Zhiqian “Danny” Chen, DAC Ph.D. student in the Department of Computer Science

Generating new music inspired by existing music datasets is a major area of interest for Zhiqian “Danny” Chen, a Ph.D. student at the Discovery Analytics Center.

“Music, with its complex hierarchical and sequential structure and its inherent emotional and aesthetic subjectivity, is an intriguing research subject at the core of human creativity,” said Chen. “And because of rapid advances in data-driven algorithms such as deep learning, exploring computational creativity via machine learning approaches is increasingly popular.”

While this exploration has included some work on generative models for music, research that investigates the capabilities of deep learning for creative applications such as style transfer on images and video is limited, he said.

The paper, “Learning to Fuse Music Genres with Generative Adversarial Dual Learning,” aims to fill this space by exploring the idea of style fusion in music with generative adversarial dual learning. Chen presented the paper at the 2017 IEEE International Conference on Data Mining (ICDM) in New Orleans, Louisiana.

In November, Chen will attend ICDM 2018 in Singapore, where he will present “Rational Neural Networks for Approximating Jump Discontinuities of the Graph Convolution Operator,” a study on deep graph learning.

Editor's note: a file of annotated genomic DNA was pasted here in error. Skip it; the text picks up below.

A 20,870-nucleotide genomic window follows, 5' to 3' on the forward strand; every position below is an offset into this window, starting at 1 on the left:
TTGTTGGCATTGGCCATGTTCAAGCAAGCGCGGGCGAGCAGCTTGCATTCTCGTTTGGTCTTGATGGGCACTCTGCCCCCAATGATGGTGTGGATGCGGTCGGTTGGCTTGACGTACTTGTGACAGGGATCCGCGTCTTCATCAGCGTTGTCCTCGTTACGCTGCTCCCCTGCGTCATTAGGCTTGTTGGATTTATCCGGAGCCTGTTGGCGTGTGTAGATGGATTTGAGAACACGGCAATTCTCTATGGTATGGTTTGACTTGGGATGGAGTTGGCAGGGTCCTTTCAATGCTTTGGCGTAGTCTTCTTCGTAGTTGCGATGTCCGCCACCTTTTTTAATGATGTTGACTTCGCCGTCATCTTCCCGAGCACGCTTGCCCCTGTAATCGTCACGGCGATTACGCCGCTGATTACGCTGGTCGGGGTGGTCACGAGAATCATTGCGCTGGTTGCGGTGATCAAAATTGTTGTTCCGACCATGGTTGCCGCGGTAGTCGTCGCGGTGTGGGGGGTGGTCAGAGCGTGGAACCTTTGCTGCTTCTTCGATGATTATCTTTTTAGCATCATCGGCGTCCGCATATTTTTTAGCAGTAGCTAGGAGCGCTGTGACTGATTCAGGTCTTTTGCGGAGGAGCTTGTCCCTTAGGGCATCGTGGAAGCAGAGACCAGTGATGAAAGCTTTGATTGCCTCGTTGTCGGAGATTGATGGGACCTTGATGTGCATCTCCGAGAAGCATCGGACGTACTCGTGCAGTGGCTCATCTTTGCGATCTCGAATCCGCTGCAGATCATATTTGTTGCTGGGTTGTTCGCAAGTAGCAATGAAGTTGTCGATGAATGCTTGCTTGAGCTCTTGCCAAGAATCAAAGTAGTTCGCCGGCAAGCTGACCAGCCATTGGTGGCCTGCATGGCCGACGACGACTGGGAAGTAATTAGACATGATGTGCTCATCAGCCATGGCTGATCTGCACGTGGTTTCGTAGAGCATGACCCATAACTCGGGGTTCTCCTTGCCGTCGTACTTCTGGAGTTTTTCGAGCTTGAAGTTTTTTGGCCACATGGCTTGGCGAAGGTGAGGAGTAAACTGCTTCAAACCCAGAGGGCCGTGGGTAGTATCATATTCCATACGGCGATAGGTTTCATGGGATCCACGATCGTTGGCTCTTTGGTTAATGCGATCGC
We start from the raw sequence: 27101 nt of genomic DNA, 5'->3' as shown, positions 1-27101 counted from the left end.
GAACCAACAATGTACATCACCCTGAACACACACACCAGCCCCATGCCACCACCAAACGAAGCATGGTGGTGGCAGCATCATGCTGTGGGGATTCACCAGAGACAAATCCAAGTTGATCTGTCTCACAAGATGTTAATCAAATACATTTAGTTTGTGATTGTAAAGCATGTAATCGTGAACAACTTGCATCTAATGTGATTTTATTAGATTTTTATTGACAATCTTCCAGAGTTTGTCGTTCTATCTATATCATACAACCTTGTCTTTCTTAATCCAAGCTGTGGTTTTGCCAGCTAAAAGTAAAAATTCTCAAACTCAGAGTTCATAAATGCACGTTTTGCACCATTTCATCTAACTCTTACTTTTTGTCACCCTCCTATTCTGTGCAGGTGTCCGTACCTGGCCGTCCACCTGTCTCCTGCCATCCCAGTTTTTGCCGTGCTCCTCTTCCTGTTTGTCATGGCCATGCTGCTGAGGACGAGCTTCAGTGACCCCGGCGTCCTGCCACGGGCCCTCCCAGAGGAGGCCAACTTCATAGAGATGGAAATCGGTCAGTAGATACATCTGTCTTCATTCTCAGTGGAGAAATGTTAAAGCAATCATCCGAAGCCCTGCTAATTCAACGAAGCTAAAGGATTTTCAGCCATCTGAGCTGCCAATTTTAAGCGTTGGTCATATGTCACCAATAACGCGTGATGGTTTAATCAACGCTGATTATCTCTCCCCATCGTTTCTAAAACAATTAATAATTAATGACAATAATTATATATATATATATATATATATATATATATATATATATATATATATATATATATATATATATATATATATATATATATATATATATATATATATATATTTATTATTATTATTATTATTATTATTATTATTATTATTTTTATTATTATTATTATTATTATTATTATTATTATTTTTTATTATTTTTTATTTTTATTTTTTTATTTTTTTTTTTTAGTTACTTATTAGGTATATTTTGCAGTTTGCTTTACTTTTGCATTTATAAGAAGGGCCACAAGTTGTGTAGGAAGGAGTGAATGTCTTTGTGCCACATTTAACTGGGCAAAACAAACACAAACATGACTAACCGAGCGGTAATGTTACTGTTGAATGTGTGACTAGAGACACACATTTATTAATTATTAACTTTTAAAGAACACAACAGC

“Effective information analysis generally boils down to the geometry of the data represented by a graph,” said Chen. Typical applications include social networks, transportation networks, spread of epidemic diseases, neuronal networks, biological regulatory networks, telecommunication networks, and knowledge graphs, defined over non-Euclidean graph domains.

Chen’s research in this area focuses on modeling graphs in spectral domains for deriving representations for node level embeddings. He uses graph notions such as adjacency matrices or graph Laplacians to describe geometric structures and reveal latent patterns.

He holds a bachelor’s degree in software engineering and Japanese from Huazhong University of Science and Technology, China, and a master’s degree in software engineering from Peking University, China.

Advised by Chang-Tien Lu, Chen is projected to graduate with a Ph.D. in computer science in Fall 2019.